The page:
Not everyone in Europe hates the administration. Paris, which traditionally has a less sentimental view of geopolitics than Berlin, sees a historic opportunity. Key Trump policies like promoting European self-reliance in defense, a tougher anti-Iran approach to the Middle East, and an emphasis on military power and security mesh better with French priorities than with German ones. While Berlin wrings its hands over the administration’s evident skepticism about Germany’s values agenda, President Emmanuel Macron hopes to replace a weakened Chancellor Angela Merkel as America’s key European partner.

For the French, even Mr. Trump’s vices have their uses; his unpopularity in Europe and apparent retreat from world leadership create vacuums France can help fill. Here again, the Trump administration may be solving an important European problem. Germany’s growing power and France’s weakness threatened the Franco-German balance to which the EU owes much of its strength.

Mr. Trump is not about to become a European hero, but he offers Europe a historic opportunity.

Crafty_Dog

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Boeing, Iran Contract, and reparations
« Reply #94 on: March 02, 2018, 10:25:12 PM »
« Last Edit: March 02, 2018, 10:45:13 PM by Crafty_Dog »


DougMacG

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Trump blocks Chinese hostile takeover of Qualcomm
« Reply #96 on: March 13, 2018, 10:13:02 AM »
Most anti-trust stuff is bogus to me and most market-based companies are not monopoly threats, but in this case Trump has done the right thing IMHO to stop the deal.  One keyword is 'hostile' takeover, this is not the company's choice, and the American base of this technology really is of national security importance.

https://www.wsj.com/articles/trump-takes-qualcomm-off-the-market-1520912085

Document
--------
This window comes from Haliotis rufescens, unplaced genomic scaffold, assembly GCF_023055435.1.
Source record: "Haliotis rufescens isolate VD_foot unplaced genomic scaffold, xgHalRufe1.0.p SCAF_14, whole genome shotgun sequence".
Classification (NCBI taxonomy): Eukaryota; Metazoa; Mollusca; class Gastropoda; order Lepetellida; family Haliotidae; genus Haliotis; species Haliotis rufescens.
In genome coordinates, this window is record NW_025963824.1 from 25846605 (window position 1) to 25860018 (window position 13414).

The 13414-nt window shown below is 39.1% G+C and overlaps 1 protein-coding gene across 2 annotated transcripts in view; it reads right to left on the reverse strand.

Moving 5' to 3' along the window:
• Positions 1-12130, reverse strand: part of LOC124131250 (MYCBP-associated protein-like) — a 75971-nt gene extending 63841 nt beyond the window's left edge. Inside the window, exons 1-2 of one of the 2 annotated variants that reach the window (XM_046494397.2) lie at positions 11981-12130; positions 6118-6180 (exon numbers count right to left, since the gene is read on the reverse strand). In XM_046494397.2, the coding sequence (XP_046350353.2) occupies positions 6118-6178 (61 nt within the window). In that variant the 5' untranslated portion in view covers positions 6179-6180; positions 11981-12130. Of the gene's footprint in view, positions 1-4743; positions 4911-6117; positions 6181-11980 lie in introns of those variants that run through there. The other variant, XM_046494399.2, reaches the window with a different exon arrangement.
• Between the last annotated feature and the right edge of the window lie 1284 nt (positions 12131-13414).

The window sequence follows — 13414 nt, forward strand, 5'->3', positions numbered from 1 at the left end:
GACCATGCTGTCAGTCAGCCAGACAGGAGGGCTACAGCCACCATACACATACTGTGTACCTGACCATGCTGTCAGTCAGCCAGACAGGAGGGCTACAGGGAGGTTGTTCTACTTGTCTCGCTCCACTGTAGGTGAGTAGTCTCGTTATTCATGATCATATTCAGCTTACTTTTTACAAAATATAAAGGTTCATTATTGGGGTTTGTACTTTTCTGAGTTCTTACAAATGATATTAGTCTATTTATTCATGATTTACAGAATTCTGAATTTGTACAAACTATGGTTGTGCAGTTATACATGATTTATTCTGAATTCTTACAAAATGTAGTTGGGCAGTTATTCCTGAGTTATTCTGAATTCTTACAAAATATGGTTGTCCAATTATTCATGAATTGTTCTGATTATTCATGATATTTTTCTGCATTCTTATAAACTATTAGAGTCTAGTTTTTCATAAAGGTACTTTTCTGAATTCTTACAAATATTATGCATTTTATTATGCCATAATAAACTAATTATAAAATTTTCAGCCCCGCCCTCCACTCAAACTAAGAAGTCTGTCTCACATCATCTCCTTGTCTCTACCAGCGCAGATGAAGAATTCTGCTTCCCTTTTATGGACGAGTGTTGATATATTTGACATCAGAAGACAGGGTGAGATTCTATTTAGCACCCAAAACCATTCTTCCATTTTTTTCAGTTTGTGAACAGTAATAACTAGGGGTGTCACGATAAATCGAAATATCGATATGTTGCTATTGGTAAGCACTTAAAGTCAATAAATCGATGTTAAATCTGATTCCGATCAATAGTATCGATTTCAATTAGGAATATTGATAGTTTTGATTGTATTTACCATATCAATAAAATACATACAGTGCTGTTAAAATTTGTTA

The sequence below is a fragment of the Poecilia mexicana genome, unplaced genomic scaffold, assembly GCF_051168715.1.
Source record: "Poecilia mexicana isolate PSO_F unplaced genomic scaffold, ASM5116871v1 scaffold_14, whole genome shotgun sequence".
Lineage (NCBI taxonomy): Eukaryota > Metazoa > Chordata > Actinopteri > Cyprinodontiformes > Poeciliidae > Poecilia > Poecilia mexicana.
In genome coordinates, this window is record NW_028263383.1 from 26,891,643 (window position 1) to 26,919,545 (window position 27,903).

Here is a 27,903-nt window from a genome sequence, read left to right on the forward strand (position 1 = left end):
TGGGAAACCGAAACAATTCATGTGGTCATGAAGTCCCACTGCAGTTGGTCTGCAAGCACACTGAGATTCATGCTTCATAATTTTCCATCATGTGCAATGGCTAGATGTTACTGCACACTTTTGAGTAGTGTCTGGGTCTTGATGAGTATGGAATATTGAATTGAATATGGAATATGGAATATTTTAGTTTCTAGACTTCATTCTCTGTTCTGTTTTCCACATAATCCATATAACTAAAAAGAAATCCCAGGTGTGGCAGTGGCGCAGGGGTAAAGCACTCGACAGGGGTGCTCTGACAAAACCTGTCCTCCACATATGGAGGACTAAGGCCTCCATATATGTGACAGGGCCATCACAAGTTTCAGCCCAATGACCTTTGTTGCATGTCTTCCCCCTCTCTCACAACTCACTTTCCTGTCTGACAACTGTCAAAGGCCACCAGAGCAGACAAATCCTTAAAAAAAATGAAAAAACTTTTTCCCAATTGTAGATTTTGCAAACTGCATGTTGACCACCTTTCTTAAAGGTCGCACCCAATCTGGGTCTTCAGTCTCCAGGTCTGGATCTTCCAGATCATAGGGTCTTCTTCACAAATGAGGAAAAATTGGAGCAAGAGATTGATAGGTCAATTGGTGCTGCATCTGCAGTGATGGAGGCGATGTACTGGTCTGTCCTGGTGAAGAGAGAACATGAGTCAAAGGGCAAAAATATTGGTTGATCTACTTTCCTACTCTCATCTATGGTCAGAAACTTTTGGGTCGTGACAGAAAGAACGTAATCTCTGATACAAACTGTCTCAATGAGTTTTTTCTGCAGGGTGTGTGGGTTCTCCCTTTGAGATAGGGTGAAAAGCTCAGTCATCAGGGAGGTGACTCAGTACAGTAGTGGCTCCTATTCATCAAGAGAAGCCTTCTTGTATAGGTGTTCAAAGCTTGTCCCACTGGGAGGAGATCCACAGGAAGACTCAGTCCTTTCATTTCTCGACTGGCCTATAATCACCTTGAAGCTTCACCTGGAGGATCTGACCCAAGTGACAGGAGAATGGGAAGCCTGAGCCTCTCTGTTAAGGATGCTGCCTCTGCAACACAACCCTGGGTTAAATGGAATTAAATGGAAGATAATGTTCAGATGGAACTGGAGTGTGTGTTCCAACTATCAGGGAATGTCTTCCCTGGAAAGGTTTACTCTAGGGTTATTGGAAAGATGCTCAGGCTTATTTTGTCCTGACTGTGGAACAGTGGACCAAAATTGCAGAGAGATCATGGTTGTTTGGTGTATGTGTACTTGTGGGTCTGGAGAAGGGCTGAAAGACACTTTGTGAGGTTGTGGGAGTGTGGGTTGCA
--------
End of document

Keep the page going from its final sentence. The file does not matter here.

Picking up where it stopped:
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Re: Trump's accomplishments and promises kept
« Reply #97 on: March 23, 2018, 02:50:24 PM »
In the defense spending part of this spending bill, I'm sure one can find a Trump accomplishment. 

Overall this looks more like failure, betrayal and being played instead of winning in negotiations.

G M

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Re: Trump's accomplishments and promises kept
« Reply #98 on: March 24, 2018, 03:30:23 PM »
In the defense spending part of this spending bill, I'm sure one can find a Trump accomplishment.  

Overall this looks more like failure, betrayal and being played instead of winning in negotiations.

It sure was. The only thing that may save Trump now is dem incompetence.

« Last Edit: March 24, 2018, 04:52:07 PM by G M »

Crafty_Dog

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Re: Trump's accomplishments and promises kept
« Reply #99 on: March 24, 2018, 05:36:28 PM »
I am at variance here.

The Senate Dems were willing to put our country in harm's way to squeeze more money i.e. the filibuster.  Our military has been ridden hard for many years now, and serious storm clouds gather on several fronts:  Russia, China (South China Sea, perhaps in the context of a trade war) North Korea, Iran, the Middle East, and and and.  Sec Def Mattis properly used his respect with President Trump to persuade him to sign the bill.